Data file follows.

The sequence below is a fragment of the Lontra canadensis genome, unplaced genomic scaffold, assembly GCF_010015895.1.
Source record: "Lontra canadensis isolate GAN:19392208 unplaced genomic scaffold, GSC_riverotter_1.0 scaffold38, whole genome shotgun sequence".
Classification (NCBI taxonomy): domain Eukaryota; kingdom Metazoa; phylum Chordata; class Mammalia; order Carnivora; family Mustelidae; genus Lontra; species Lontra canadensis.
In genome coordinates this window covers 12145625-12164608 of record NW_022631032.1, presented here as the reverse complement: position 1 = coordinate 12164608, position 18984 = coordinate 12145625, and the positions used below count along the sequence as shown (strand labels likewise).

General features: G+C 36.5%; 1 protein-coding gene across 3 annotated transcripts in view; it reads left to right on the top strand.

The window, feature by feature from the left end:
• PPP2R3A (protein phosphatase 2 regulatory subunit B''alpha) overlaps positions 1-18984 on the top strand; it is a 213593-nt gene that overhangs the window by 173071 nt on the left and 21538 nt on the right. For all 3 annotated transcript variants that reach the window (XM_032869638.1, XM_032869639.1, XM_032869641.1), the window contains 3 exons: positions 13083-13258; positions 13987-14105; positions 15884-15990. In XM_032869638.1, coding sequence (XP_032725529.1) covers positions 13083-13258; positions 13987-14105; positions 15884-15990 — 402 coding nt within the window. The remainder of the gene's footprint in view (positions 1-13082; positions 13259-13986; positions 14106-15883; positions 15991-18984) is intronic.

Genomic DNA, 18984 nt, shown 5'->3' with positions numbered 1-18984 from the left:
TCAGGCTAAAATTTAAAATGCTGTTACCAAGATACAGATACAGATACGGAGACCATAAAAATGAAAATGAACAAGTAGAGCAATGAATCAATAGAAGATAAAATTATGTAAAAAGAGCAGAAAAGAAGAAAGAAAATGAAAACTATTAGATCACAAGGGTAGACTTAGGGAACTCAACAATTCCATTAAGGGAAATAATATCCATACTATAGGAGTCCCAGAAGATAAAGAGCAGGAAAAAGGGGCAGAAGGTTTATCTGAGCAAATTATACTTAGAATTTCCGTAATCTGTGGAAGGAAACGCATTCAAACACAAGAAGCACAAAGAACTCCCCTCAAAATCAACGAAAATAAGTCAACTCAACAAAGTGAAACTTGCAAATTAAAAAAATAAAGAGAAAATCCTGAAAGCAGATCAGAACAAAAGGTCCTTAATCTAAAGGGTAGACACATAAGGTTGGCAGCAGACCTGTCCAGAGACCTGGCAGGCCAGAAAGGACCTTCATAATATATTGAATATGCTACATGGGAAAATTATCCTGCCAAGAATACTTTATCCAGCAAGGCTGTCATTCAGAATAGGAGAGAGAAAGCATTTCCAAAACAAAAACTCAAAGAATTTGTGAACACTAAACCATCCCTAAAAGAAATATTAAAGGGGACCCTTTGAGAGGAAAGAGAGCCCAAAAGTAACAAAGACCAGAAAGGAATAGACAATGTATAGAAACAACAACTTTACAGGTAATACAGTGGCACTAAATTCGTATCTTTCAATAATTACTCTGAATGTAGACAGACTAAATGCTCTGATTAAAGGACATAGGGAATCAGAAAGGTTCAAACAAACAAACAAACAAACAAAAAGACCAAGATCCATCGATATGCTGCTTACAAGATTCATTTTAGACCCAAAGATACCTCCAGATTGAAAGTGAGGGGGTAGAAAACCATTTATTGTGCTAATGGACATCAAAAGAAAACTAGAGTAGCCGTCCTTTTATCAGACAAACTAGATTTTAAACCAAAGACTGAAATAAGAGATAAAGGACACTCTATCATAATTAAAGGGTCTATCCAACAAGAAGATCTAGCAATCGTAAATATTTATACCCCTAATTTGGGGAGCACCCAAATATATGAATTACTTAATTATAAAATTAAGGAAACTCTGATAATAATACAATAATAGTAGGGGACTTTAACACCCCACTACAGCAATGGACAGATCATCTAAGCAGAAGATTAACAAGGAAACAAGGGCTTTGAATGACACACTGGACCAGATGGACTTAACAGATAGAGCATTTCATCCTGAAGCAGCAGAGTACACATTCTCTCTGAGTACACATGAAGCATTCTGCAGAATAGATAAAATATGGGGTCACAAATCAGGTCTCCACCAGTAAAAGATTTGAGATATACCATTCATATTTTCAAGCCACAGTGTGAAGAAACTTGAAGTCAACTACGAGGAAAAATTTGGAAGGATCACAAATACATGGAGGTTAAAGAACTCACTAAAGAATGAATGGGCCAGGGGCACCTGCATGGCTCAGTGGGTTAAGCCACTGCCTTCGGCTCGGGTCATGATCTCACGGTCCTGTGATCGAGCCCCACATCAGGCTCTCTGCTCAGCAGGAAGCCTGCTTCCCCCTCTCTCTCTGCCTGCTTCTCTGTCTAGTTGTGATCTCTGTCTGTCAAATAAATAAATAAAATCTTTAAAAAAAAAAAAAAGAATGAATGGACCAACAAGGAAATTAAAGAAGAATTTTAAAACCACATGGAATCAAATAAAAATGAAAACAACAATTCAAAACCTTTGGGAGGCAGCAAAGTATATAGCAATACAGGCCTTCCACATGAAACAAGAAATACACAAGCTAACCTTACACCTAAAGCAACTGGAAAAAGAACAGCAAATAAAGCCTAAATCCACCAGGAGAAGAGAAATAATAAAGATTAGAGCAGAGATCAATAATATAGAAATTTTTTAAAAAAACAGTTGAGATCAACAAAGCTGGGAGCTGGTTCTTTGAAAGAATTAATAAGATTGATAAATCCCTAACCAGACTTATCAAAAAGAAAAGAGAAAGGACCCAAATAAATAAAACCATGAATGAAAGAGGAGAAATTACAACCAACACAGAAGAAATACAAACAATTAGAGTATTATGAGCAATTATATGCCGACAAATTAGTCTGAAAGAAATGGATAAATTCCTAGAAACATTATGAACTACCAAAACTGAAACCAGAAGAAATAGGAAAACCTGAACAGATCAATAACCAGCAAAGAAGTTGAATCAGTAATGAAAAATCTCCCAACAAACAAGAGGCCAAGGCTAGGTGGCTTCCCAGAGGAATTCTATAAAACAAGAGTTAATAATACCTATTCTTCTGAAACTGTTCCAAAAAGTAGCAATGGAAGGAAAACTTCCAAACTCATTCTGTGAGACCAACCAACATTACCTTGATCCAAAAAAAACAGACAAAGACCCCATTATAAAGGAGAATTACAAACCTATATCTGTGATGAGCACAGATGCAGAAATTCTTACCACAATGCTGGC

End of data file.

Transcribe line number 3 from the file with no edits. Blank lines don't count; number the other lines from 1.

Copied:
Classification (NCBI taxonomy): domain Eukaryota; kingdom Metazoa; phylum Chordata; class Mammalia; order Carnivora; family Mustelidae; genus Lontra; species Lontra canadensis.